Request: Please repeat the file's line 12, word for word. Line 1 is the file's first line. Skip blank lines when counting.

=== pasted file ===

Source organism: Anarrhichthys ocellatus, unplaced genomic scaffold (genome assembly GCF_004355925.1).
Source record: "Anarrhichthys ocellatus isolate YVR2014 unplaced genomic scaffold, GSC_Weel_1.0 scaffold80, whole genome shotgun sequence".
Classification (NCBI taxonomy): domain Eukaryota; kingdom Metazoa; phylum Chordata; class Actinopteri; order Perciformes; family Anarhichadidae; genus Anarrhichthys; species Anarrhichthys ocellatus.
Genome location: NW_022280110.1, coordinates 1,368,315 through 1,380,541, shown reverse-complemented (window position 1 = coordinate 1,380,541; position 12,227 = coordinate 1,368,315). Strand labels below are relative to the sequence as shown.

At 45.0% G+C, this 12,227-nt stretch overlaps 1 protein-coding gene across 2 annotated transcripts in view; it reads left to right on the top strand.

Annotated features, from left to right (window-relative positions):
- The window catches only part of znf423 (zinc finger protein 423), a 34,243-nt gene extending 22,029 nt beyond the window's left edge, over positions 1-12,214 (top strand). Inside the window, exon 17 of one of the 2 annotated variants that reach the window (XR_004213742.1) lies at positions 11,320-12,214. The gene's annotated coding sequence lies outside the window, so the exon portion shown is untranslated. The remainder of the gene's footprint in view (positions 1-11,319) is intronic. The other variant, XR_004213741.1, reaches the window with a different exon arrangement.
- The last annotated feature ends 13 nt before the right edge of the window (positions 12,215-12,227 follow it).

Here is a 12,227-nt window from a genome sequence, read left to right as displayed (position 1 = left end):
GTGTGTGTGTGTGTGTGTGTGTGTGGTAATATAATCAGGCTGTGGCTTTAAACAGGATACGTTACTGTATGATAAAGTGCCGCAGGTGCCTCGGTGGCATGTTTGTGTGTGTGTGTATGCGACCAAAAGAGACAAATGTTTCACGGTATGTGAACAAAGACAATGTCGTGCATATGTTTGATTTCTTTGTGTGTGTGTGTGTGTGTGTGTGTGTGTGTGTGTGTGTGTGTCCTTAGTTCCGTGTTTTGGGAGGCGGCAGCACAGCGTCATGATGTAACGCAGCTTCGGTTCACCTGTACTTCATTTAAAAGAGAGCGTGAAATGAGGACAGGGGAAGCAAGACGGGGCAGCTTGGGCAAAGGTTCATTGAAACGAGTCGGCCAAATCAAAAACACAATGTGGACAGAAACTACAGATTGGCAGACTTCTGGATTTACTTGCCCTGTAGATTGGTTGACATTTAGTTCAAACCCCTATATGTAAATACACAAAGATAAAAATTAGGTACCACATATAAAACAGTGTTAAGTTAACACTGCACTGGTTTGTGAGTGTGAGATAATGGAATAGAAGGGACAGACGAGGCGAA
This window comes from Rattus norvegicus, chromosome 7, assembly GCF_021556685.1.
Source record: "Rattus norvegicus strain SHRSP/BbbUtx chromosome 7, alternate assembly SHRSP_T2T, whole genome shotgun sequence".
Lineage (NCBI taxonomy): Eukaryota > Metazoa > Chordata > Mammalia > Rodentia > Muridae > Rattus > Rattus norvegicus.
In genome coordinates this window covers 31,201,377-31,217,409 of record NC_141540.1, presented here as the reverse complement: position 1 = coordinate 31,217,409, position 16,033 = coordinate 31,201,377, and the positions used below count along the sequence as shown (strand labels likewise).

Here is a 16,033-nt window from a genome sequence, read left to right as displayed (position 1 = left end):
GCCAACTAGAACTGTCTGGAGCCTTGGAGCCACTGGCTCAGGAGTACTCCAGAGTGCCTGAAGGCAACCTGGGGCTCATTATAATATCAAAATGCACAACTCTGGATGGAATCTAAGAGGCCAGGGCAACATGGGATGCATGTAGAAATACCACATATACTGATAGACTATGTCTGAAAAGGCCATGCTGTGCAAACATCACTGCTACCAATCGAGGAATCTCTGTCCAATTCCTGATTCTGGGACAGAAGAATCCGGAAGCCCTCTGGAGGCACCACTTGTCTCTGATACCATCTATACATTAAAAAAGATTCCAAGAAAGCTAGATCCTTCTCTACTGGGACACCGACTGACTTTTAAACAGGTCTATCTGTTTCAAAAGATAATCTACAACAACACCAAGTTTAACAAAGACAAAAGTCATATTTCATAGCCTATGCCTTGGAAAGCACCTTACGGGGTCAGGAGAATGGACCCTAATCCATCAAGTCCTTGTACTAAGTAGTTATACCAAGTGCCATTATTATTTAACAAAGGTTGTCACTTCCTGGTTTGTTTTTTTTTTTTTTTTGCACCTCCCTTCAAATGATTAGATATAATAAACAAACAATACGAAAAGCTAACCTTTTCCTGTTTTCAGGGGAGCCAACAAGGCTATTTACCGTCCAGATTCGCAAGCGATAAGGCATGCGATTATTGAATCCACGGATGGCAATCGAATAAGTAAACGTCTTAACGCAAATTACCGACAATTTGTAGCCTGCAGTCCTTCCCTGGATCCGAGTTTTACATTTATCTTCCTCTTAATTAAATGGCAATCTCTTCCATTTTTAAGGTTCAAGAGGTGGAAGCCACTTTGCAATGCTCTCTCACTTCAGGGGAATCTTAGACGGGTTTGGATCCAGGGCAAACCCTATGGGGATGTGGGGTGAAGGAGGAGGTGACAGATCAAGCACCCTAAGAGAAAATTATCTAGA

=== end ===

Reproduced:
Source record: "Rattus norvegicus strain SHRSP/BbbUtx chromosome 7, alternate assembly SHRSP_T2T, whole genome shotgun sequence".